Most successful of all the new character introductions, though, is Vandal Savage. Casper Crump does a great job of portraying this villain as someone who’s genuinely powerful; he’s got a very commanding, very threatening screen presence. He’s an impressive villain, who you can believe would be a significant enough threat to warrant a spin-off program dedicated to him; none of our heroes this week, from Arrow or The Flash are able to properly beat him. They can barely hold him at bay; the episode ends with him achieving his aim, and both parties simply leaving. Barry might have rationalised it as a tie, but it’s undeniable – Vandal Savage is the winner at the end of this episode, and it really sets him up as a properly intimidating villain.

arrow the flash legends of tomorrow legends of today crossover review caspar crump vandal savage aaron helbing todd helbing

Naturally, though, we still have our main cast – of both shows, that is.

This episode starts with Barry pushing himself, trying to get faster, and reflecting on his battle with Zoom once more. It’s nice to see a callback to this confrontation, and delve into how it’s beginning to haunt Barry; it shows a certain vulnerability to him, and emphasises the fact despite his superpowers, Barry is still impacted by what goes on around him. It’s something that’s returned to later on in this episode, with Barry admitting to Oliver that, despite everything, he’s “never felt so powerless”. I do really appreciate the fact that, even though this is primarily an action adventure show with a focus on superheroics, The Flash isn’t letting character moments take a backseat, and they’re still making sure to keep including them in the narrative.

Similarly, we had a lot going on for Cisco this week, in terms of his relationship with Kendra – which is obviously now in a very different place, after the revelations as to her true identity. Carlos Valdes does another great job here, really proving quite how talented he is, and demonstrating that there’s a lot of depth to Cisco as a character – he’s not just a comedic side character who gives the occasional technobabble explanation. There’s an interesting examination here of how Cisco has been dealing with his own powers as a Metahuman, which does in fact have some nice emotional weight to it – like I’ve already said, I’m glad that these characters are being developed throughout each episode.

In terms of the Arrow crew, the most significant appearances were reserved for Felicity and Oliver, as you’d likely expect – although Thea certainly got some good lines it too. I’m a little behind on Arrow (by which I mean, I’ve not yet caught up past the end of season 2 yet) but it’s nice to see these characters interact with the ones from The Flash. It does help to remind us of the fact that there is a shared universe here – I’m consistently impressed at what the CW has managed to achieve over the past few years with these characters and this world.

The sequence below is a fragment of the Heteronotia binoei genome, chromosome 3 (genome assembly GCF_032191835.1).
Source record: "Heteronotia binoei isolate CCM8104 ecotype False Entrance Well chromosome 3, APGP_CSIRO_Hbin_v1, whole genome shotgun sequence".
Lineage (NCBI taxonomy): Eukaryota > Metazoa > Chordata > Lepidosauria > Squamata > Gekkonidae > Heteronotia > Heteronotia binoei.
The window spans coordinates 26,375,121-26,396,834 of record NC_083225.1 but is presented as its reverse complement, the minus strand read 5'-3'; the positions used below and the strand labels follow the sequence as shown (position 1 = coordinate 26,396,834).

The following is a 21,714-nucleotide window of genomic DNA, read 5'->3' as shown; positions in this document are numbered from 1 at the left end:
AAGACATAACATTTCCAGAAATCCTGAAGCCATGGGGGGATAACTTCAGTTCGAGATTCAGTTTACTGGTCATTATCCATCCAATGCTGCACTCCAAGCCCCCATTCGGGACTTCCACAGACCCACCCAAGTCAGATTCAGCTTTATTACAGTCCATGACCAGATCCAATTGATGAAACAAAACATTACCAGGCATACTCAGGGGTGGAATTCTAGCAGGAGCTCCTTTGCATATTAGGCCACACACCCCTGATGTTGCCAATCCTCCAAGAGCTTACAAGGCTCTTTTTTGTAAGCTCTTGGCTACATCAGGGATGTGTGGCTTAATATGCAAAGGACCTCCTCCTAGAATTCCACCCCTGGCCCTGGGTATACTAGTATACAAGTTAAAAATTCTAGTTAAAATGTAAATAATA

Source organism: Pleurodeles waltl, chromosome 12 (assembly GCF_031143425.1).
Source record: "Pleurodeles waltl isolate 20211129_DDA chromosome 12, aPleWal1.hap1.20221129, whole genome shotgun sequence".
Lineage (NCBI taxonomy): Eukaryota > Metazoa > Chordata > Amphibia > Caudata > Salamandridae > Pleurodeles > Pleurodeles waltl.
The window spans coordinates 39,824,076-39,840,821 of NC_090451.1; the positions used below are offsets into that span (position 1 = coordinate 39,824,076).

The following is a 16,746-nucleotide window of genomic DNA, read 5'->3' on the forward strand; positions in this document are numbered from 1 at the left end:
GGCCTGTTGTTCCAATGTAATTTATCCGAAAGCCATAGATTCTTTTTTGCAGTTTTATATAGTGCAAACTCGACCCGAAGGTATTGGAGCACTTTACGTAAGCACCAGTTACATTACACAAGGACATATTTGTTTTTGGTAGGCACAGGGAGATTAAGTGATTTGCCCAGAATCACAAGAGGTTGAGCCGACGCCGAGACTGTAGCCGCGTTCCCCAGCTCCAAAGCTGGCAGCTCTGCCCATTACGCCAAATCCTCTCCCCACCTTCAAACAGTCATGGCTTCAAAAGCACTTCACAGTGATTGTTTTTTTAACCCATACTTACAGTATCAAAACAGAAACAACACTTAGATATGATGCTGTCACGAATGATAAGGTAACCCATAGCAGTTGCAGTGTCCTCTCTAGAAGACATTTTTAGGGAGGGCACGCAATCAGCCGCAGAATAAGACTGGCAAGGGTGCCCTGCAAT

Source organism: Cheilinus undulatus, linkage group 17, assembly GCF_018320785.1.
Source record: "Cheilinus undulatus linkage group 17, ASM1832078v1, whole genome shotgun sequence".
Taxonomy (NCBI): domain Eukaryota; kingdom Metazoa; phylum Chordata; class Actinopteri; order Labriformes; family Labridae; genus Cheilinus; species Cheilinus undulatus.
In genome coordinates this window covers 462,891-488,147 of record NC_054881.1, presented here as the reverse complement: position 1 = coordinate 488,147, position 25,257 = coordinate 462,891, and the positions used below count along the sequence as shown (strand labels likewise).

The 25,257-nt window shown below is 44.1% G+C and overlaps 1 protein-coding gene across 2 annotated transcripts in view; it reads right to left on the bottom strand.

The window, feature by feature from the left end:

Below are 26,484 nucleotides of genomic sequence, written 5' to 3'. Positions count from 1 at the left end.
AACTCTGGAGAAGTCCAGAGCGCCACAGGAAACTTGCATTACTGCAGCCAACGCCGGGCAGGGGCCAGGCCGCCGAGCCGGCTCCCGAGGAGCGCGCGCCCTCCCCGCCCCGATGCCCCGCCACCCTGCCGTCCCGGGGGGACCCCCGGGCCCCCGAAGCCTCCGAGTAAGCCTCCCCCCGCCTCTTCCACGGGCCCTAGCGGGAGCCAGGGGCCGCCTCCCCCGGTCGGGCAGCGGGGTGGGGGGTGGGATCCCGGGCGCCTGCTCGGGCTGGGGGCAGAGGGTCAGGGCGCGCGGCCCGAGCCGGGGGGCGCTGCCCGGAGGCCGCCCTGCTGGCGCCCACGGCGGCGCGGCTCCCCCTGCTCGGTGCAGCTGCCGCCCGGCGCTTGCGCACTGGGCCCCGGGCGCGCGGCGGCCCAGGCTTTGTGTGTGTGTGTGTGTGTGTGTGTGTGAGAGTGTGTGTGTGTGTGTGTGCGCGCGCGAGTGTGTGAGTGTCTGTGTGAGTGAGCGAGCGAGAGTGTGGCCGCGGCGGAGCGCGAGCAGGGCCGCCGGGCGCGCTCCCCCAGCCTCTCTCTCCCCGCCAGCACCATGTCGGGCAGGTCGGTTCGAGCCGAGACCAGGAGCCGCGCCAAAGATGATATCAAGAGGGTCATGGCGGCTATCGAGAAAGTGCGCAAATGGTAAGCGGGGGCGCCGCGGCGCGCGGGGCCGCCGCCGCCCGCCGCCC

the flash review barry allen grant gustin cisco ramon carlos valdes legends of tomorrow

Admittedly, though, not everything about this episode is perfect. It’s more than a little overstuffed – with quite so many things going on, it’s difficult to really let any of them breathe. Appearances from John Barrowman as Malcolm Merlyn aren’t really as effective as they should be; they happen so quickly and with little explanation that it means Merlin is reduced to simple exposition dumps at times when the script needs to move along somehow. Neither Thea nor Diggle (nor Iris, come to think of it) had a huge amount to do in these episodes, because they were simply crowded out by everything else that was going on.

Similarly, the subplot with Harrison Wells, Caitlin and Jay didn’t really work either. It very much felt like something that was shoehorned into the plot for the sole and only purpose of ensuring that there was something that wasn’t crossing over this week. It would have been better, I think, had this simply been excised to allow the main plot more room to breathe, and just dedicate more time to developing different aspects of the plot. Whilst I can understand the need to set up Velocity 6, given that it’ll likely be important in future episodes, I’m not really seeing any reason why it had to be this week – there’s nothing here that’s going to follow over immediately, so why not just save it for an upcoming ‘freak-of-the-week’ episode that has fewer responsibilities?

Ultimately, it’s this feeling of being overstuffed that hampers the episode, and holds it back from being quite as good as it should have been. It is a shame, because I’d been looking forward to it for quite a while. Regardless, though, this was a thoroughly entertaining episode of The Flash, and I’m really looking forward to the conclusion of this story on Arrow.